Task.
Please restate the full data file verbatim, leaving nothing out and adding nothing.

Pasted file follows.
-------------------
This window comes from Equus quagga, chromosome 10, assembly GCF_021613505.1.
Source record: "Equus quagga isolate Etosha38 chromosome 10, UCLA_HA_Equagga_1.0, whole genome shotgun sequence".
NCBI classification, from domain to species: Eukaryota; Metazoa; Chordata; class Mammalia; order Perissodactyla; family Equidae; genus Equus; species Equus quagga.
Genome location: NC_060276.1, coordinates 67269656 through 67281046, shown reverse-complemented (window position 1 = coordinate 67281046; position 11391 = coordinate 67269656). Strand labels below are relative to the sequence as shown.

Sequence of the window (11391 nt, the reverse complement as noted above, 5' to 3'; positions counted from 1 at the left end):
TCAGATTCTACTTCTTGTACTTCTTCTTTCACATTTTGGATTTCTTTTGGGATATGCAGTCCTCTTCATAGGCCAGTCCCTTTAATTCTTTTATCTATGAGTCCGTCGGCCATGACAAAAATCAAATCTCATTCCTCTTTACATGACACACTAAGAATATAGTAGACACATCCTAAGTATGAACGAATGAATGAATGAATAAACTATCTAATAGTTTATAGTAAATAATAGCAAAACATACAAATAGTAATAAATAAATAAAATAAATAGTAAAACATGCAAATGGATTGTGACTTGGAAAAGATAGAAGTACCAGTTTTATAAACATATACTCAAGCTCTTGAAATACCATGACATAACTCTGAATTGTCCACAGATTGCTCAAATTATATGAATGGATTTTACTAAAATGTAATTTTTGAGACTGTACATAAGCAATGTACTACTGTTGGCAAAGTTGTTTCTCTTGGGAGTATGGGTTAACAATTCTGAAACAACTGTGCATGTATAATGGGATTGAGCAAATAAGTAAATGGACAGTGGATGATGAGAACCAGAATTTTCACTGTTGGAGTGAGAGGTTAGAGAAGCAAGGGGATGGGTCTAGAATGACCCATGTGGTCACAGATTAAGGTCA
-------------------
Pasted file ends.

This window comes from Equus quagga, chromosome 10, assembly GCF_021613505.1.
Source record: "Equus quagga isolate Etosha38 chromosome 10, UCLA_HA_Equagga_1.0, whole genome shotgun sequence".
NCBI classification, from domain to species: Eukaryota; Metazoa; Chordata; class Mammalia; order Perissodactyla; family Equidae; genus Equus; species Equus quagga.
Genome location: NC_060276.1, coordinates 67269656 through 67281046, shown reverse-complemented (window position 1 = coordinate 67281046; position 11391 = coordinate 67269656). Strand labels below are relative to the sequence as shown.

Sequence of the window (11391 nt, the reverse complement as noted above, 5' to 3'; positions counted from 1 at the left end):
TCAGATTCTACTTCTTGTACTTCTTCTTTCACATTTTGGATTTCTTTTGGGATATGCAGTCCTCTTCATAGGCCAGTCCCTTTAATTCTTTTATCTATGAGTCCGTCGGCCATGACAAAAATCAAATCTCATTCCTCTTTACATGACACACTAAGAATATAGTAGACACATCCTAAGTATGAACGAATGAATGAATGAATAAACTATCTAATAGTTTATAGTAAATAATAGCAAAACATACAAATAGTAATAAATAAATAAAATAAATAGTAAAACATGCAAATGGATTGTGACTTGGAAAAGATAGAAGTACCAGTTTTATAAACATATACTCAAGCTCTTGAAATACCATGACATAACTCTGAATTGTCCACAGATTGCTCAAATTATATGAATGGATTTTACTAAAATGTAATTTTTGAGACTGTACATAAGCAATGTACTACTGTTGGCAAAGTTGTTTCTCTTGGGAGTATGGGTTAACAATTCTGAAACAACTGTGCATGTATAATGGGATTGAGCAAATAAGTAAATGGACAGTGGATGATGAGAACCAGAATTTTCACTGTTGGAGTGAGAGGTTAGAGAAGCAAGGGGATGGGTCTAGAATGACCCATGTGGTCACAGATTAAGGTCA